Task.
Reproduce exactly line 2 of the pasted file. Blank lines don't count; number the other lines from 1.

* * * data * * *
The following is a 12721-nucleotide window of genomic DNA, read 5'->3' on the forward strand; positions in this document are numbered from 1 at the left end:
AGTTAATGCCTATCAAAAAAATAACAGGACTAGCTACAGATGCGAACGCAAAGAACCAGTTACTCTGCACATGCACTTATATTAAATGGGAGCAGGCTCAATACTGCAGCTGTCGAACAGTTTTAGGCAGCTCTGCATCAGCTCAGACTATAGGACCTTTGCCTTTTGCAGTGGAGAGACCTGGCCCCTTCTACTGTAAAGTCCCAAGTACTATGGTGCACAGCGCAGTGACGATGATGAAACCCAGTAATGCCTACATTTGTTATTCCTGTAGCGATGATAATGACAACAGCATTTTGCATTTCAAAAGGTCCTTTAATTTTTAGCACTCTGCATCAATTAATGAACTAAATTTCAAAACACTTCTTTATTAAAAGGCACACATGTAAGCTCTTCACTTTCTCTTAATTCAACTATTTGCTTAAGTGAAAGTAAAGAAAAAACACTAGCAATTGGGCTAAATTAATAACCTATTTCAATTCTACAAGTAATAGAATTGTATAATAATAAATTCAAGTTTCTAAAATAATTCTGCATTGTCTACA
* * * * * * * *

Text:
AGTTAATGCCTATCAAAAAAATAACAGGACTAGCTACAGATGCGAACGCAAAGAACCAGTTACTCTGCACATGCACTTATATTAAATGGGAGCAGGCTCAATACTGCAGCTGTCGAACAGTTTTAGGCAGCTCTGCATCAGCTCAGACTATAGGACCTTTGCCTTTTGCAGTGGAGAGACCTGGCCCCTTCTACTGTAAAGTCCCAAGTACTATGGTGCACAGCGCAGTGACGATGATGAAACCCAGTAATGCCTACATTTGTTATTCCTGTAGCGATGATAATGACAACAGCATTTTGCATTTCAAAAGGTCCTTTAATTTTTAGCACTCTGCATCAATTAATGAACTAAATTTCAAAACACTTCTTTATTAAAAGGCACACATGTAAGCTCTTCACTTTCTCTTAATTCAACTATTTGCTTAAGTGAAAGTAAAGAAAAAACACTAGCAATTGGGCTAAATTAATAACCTATTTCAATTCTACAAGTAATAGAATTGTATAATAATAAATTCAAGTTTCTAAAATAATTCTGCATTGTCTACA